These apples and pears were grown in North America during the Colonial Era and through the time of the American...
Long-term storage of unprocessed fruit is a possibility only for apples and pears. Certain varieties of apple will store for up to eight months and some pears can be stored for about four months. If you are looking for fruit that will keep through winter, you should check the storage information on the variety pages carefully to make sure that the variety is known to store well. A few of the many varieties we recommend for storage are Winecrisp, Goldrush, Golden Russet, Enterprise, Sundance, and Newtown Pippin.
Remember, all apples are different. Some apple varieties actually taste better after a period in storage. This is often true of late apples that are high in acid when they first come off the tree. These typically mellow out and develop richer flavor profiles some weeks after picking. Some apples will shrivel as they slowly lose moisture in storage, but will remain otherwise firm and flavorful. Strangely enough, we call these “shrivelers.”
The best place to store fruit is in refrigeration, with a temperature range of 34-36°F. If this is not a possibility, you can also get good results from the cool, humid climate in your (unheated) basement or root cellar. Either way, there are a few other steps you should take to preserve your fruit safely.
- Fruit should be stored in a crate or similar container. Plastic bags and buckets do not allow sufficient airflow, and fruit will rot quickly.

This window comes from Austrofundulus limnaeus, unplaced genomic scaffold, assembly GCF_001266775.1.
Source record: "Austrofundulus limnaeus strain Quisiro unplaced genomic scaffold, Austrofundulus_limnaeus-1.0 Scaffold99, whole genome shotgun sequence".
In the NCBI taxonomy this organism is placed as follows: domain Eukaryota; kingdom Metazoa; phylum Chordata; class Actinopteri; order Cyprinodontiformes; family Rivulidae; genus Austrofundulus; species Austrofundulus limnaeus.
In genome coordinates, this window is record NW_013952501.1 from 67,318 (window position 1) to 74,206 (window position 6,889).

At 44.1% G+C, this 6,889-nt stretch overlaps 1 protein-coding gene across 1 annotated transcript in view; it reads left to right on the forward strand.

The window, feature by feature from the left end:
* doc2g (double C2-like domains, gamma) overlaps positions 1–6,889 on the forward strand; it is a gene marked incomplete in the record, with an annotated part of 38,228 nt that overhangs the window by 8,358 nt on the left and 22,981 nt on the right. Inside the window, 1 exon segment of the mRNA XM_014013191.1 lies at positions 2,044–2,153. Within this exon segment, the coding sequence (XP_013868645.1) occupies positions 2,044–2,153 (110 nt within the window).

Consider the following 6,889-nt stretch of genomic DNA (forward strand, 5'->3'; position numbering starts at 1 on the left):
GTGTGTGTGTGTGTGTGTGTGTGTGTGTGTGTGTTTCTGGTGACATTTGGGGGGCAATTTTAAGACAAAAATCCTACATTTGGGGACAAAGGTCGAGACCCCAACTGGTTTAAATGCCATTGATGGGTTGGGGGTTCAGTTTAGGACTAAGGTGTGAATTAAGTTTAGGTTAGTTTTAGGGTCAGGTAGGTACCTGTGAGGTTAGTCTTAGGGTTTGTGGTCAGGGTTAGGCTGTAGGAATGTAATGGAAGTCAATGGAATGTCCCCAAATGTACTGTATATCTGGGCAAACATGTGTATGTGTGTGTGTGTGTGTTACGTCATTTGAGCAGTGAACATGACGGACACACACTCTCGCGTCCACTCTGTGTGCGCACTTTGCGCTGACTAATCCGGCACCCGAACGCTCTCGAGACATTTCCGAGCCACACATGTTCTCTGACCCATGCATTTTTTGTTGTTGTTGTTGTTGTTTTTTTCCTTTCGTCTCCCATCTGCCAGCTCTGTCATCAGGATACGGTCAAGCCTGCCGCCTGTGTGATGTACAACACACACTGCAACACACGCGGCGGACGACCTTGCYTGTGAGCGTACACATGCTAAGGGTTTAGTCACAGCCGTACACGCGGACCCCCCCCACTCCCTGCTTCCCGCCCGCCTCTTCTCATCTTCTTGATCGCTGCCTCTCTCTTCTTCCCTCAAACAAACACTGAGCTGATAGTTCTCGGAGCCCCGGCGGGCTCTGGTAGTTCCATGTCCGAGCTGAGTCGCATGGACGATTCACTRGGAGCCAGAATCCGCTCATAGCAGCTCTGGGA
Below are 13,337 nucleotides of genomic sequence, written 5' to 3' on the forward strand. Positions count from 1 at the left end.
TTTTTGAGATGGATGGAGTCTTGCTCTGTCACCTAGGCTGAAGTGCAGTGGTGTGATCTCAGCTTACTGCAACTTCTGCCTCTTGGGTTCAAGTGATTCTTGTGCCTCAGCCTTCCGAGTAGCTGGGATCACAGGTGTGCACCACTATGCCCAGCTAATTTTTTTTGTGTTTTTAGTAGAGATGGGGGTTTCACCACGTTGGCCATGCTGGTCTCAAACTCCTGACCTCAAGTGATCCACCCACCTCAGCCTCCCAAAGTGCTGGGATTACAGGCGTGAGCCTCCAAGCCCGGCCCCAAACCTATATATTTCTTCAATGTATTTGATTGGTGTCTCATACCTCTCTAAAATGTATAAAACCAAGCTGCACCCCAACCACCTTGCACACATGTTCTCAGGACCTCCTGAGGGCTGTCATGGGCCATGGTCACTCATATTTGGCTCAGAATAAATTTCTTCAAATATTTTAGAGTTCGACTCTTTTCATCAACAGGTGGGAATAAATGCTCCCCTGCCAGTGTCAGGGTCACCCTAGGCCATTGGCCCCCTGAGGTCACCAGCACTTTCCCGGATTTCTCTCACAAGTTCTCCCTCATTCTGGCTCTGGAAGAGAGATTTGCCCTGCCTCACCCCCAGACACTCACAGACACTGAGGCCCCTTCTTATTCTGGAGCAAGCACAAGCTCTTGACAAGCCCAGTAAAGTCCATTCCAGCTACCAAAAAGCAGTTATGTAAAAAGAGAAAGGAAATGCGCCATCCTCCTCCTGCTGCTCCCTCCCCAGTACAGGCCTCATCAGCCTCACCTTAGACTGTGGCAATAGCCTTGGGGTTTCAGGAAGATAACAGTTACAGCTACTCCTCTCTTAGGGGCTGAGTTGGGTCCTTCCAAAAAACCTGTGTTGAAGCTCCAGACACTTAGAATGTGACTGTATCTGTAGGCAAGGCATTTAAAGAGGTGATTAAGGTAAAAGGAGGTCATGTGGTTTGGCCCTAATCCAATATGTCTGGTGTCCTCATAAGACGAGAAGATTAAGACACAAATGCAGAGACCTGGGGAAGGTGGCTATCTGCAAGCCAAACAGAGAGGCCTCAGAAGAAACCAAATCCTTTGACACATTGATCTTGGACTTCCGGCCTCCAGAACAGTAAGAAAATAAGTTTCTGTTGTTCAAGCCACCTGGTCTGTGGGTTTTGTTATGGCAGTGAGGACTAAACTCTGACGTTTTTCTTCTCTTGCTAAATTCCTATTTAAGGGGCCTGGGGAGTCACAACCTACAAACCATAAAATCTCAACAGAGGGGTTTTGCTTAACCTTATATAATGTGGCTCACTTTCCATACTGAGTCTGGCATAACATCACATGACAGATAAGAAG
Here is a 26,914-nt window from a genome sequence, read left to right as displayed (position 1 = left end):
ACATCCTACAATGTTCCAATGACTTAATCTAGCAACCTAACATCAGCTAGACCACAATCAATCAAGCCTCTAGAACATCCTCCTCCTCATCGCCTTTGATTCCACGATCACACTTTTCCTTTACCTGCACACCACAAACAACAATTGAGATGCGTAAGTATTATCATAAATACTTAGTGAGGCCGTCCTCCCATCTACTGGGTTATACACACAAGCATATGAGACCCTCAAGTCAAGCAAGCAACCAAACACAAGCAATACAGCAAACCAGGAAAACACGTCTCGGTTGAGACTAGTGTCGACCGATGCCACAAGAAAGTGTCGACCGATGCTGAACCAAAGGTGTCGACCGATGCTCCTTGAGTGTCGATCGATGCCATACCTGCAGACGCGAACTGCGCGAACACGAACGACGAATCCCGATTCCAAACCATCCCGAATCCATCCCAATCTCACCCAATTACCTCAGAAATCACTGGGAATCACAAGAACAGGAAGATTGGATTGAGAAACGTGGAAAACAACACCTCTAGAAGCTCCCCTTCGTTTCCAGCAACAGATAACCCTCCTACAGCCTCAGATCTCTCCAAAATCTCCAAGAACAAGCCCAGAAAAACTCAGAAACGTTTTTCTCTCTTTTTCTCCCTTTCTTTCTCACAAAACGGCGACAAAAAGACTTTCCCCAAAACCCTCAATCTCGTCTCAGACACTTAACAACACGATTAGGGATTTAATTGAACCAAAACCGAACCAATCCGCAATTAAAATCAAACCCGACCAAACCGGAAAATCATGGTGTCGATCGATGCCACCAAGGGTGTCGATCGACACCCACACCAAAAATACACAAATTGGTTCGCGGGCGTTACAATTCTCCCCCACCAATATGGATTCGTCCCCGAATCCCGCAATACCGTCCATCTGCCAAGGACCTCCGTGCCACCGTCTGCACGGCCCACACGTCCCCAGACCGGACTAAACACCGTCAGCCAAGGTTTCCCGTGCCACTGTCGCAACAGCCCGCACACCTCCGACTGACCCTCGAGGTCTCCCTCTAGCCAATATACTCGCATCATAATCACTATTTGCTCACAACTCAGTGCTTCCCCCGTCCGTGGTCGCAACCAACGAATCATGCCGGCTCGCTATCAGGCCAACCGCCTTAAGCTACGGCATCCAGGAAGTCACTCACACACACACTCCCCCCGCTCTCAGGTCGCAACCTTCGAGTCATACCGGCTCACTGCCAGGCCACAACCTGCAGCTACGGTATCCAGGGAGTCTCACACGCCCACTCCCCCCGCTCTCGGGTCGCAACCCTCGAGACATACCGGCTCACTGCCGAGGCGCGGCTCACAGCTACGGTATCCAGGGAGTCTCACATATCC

- The crates should be set slightly away from the wall and the bottom crate should be raised slightly from the floor using pallets or stable planks of wood. This arrangement supports airflow and helps protect the fruit from rodents.
- If rodents are an issue, you should consider setting traps or bait! Otherwise your crates of apples might be a mush of chewed up scraps and droppings by December.
- Fruit does not usually need to be washed before storage, but if you do wash it, make sure it is completely dry before setting it in storage.
- Do not store fruit with visible bruises or disease damage. These can cause rot to spread through the surrounding fruit. All it takes is one bad apple!
Of course, you can also “store” your fruit by canning it, freezing it, dehydrating it, or making it into jam, jelly, or butter. Your winter self will thank you.
A Special Note on Pears
Many people are not aware that the majority of pears need to be ripened after picking. (Two exceptions are Gem and Summercrisp.) This is because pears ripen from the inside out rather than from the outside in.
Commercial growers will use a pressure test to determine when a pear is ready for picking, but there is a simple test that you can do without any fancy science: Cup the calyx end (the bottom) of a pear gently in the palm of your hand and slowly tilt it upward. If the stem snaps at about 45 degrees, the pear is ready to be picked for storage. If the stem snaps at about 20-30 degrees, the pear is ready for picking and eating, but too ripe for storage. Test your pears every day to make sure you don’t leave them on the tree too long.
Pears that have been picked for storage will need to be brought out and allowed to rest at room temperature for a couple of days in order to soften. The best pear varieties for storage include Bartlett, Magness, Blake’s Pride, Seckel, and Shenandoah.
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